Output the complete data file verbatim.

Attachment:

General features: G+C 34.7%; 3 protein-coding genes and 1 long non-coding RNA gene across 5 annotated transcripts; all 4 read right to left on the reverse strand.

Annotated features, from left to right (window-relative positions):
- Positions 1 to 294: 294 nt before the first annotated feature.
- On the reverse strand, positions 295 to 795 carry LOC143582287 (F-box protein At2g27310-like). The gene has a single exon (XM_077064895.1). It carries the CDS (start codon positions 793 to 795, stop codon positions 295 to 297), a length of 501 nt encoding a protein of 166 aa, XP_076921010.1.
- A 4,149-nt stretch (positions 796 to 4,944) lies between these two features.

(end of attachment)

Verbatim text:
General features: G+C 34.7%; 3 protein-coding genes and 1 long non-coding RNA gene across 5 annotated transcripts; all 4 read right to left on the reverse strand.

Annotated features, from left to right (window-relative positions):
- Positions 1 to 294: 294 nt before the first annotated feature.
- On the reverse strand, positions 295 to 795 carry LOC143582287 (F-box protein At2g27310-like). The gene has a single exon (XM_077064895.1). It carries the CDS (start codon positions 793 to 795, stop codon positions 295 to 297), a length of 501 nt encoding a protein of 166 aa, XP_076921010.1.
- A 4,149-nt stretch (positions 796 to 4,944) lies between these two features.